Trump and “Charlottesville” have opened yet another history chapter, so to speak, for the education of the public to the radicalized foundations of the U.S. Contrary to his campaign promise, Trump didn’t “drain the swamp.” Instead, Trump and his minions liberated neo-Nazis and neo-Confederates from the muck and shadows of the swamp. Yet we have also witnessed countless progressive demonstrations against these nefarious political groups.
This past spring for a forthcoming book, I wrote an epilogue that seems relevant at our current historical moment. (Texas A&M’s Norvella Carter and I are editing Intersectionality of Race, Ethnicity, Class, and Gender in Teaching and Teacher Education: Movement Toward Equity in Education – coming late 2017/early 2018). The title of the epilogue is “Movement Toward a ‘Third Reconstruction’ and Educational Equity” — here are the opening paragraphs:
From the August 2014 police killing of an unarmed Black adolescent in the St. Louis suburb of Ferguson and the June 2015 murders of 9 African Americans, including a state representative, in Charleston, South Carolina, to the 2016 presidential primaries and the eventual 2017 promotion of White nationalism within the governing circle of the president of the United States, the U.S. witnessed a countervailing rise of a new civil rights movement. As more deaths of unarmed Blacks at the hands of police surfaced, “Black Lives Matter” became a tagline for international protests as an expression of institutional racism experienced globally by historically marginalized populations. In this context Angela Davis reminds us that “the Black radical tradition is related not simply to Black people but to all people who are struggling for freedom.”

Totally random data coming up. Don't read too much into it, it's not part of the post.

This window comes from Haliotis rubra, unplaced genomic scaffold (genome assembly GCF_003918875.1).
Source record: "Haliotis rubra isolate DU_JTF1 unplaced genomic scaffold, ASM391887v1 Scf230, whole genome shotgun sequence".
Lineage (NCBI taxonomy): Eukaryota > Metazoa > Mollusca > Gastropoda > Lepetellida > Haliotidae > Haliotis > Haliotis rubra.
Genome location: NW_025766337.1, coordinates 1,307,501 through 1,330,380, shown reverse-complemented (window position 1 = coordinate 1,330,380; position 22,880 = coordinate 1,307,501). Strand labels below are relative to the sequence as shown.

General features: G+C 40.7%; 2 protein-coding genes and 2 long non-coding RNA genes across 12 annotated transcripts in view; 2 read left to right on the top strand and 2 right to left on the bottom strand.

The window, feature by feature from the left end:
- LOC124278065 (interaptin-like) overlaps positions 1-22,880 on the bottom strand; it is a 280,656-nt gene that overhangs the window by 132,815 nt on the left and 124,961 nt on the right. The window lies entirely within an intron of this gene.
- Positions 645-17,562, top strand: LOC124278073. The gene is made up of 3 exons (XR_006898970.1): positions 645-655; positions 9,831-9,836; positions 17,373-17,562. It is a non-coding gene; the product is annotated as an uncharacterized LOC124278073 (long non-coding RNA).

Framing these collective actions as a historical movement toward a “Third Reconstruction” facilitates “thinking about moments in the past where there has been a combination of grassroots radicalism and political leadership” (historian Eric Foner). Although grassroots activism was visible during the composition of this book, overt and consistent political leadership for completing the freedom goals of the Civil Rights Movement and self-determination efforts by Indigenous groups has been missing. In fact, the world has witnessed an uptake in xenophobia and nativist nationalism, according to the United Nations: “We still live in a world where we witness politicians and leaders using hateful and divisive rhetoric to divide instead of unite societies.” In light of the damning documentation within this book about inequities a disproportionate number of children and youth of color suffer daily in public schools, we first briefly review previous efforts at reconstruction for social justice and educational equity...
That last sentence is intended to reinforce the perspective that educators in particular need to understand the negative external forces that affect educational equity as well as the possibilities for engagement in a massive social justice movement. That is why I offer the following perspective.
As the 2020s approach, we hear a resonance with former slave Frederick Douglas’s (1881) description of a racialized “color line” of discrimination and Du Bois’s (1903) well-known observation that “the problem of the Twentieth Century is the problem of the color line.” In 2015 a Richmond Times-Dispatch editorial called for a national “truth and reconciliation commission” because “the color line persists” and “accounting has not occurred.” With little hope for such a national reconciliation, grassroots social justice activist Reverend Dr. William Barber II (2016) contends, “Nothing less than a Third Reconstruction holds the promise of healing our nation’s wounds and birthing a better future for all.” In his home state of North Carolina Barber helped to create a movement that fused various social justice movements: “Within the framework of a Third Reconstruction, we see how our movements are flowing together, recognizing that our intersectionality creates the opportunity to fundamentally redirect America.”
For a movement to a Third Reconstruction to be effective, fusion politics among social justice movements is what is needed to turn the tide against policies that continue to discriminate against people of color, the poor, religious orientations that are not Christian, and those with non-conforming gender and sexual identities.